Trump Says People Did ‘Treasonous Things,’ Vows Investigation of His Own

For nearly two years, President Trump maintained his own innocence against allegations of collusion with Russian entities to win the 2016 presidential election, calling the investigation a “witch hunt” on occasions.

The president seemed to change his tone some during a meeting with ABC News Chief White House Correspondent Jon Karl who asked him if he thought Special Counsel Robert Mueller “acted honorably” during the investigation, ABC News reports.

“Yes, he did,” Trump answered.

The president did offer some critiques of the investigative process, saying other people have done much worse than he was accused of, but they are not targeted so fiercely.

“It’s 100 percent the way it should have been,” Trump said, per the report. “I wish it could have gone a lot sooner, a lot quicker. There are a lot of people out there that have done some very, very evil things, very bad things, I would say treasonous things against our country. Those people will certainly be looked at. I’ve been looking at them for a long time and I’m saying ‘why haven’t they been looked at?’ Congress, many of them you know who they are. They’ve done so many evil things.”

Mueller investigated collusion and much more but was unable to pin any legal charges against Trump.

“I will tell you I love this country. I love this country as much as I can anything — my family, my country, my God, but what they did was a false narrative. It was a terrible thing,” the president continued via ABC News. “We can never let this happen to another president again. I can tell you that. Very few people I know could have handled it. We can never, ever let this happen to another president again.”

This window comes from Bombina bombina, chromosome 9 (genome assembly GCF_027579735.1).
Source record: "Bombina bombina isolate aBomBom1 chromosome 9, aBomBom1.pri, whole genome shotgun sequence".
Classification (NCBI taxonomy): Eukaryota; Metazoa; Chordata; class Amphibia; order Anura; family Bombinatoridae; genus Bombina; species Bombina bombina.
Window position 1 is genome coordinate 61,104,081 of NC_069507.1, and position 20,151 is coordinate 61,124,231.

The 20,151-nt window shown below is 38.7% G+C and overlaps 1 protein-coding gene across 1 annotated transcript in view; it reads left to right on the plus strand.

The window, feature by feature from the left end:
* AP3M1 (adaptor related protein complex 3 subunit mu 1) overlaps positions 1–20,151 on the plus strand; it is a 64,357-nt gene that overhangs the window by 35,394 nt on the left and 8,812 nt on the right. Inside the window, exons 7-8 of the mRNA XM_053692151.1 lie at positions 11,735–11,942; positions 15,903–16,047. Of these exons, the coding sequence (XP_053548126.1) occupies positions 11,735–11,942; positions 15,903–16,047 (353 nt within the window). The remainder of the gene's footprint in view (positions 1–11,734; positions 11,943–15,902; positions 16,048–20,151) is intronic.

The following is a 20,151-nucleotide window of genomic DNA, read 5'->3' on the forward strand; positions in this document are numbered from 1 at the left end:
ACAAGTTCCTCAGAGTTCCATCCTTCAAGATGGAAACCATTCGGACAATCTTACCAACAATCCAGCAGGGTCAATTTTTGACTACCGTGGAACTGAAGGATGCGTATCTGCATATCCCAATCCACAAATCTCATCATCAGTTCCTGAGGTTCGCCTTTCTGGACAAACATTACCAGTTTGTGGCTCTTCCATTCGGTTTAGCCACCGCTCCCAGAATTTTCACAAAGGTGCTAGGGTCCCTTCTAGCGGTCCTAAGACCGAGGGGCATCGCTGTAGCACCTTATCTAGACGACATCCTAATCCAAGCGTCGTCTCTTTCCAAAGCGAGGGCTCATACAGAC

Here’s more:

Trump also reiterated his view Attorney General William Barr should decide whether to make the full report becomes public.

“Up to the attorney general, wouldn’t bother me at all,” Trump said, referring to a public release. Trump also said he isn’t thinking about pardoning anyone sentenced during the probe.

The summary of the report, submitted to Congress Sunday by Barr, said there was no evidence of collusion between the Trump campaign and the Russian government. Mueller did not come to a conclusion on obstruction of justice, according to Barr’s summary, so Barr took that on himself, concluding that the evidence Muller found didn’t support a charge, although Barr didn’t reveal all that Mueller discovered.

Trump is undoubtedly looking to reset his administration after having the weight of the Mueller investigation finally off of his shoulders and White House Press Secretary Sarah Huckabee Sanders similarly said the president was moving forward after the “complete and total exoneration.”

“It is a complete and total exoneration, and here’s why, because the special counsel, they said they couldn’t make a decision one way or the other. The way the process works is then they leave that up to the attorney general. The attorney general and the deputy attorney general went through and based their decision on Mueller’s investigation. This wasn’t based on just their own ideas and their own thinking. It was based on Mueller’s investigation,” Sanders told NBC on Monday.

And:

Trump went as far as to call the entire investigation an ““illegal takedown that failed” on Sunday. Trump made the claim despite Mueller having been appointed as special counsel by Deputy Attorney General Rod Rosenstein after the president’s own decision to fire then-FBI Director James Comey, who was leading an investigation into possible Trump campaign’s ties to Russia. Trump and congressional Republicans have claimed that there was wrongdoing in the way the investigation was carried out.

Counselor to the president Kellyanne Conway aired those grievances Monday morning, sharing sharp criticism of those who “let this lie fly for two years, hanging and harrassing and trying to embarass — and worse — those of us connected to the 2016 campaign.” Those critics now owe Trump, his family and the country an apology, Conway said on Fox News.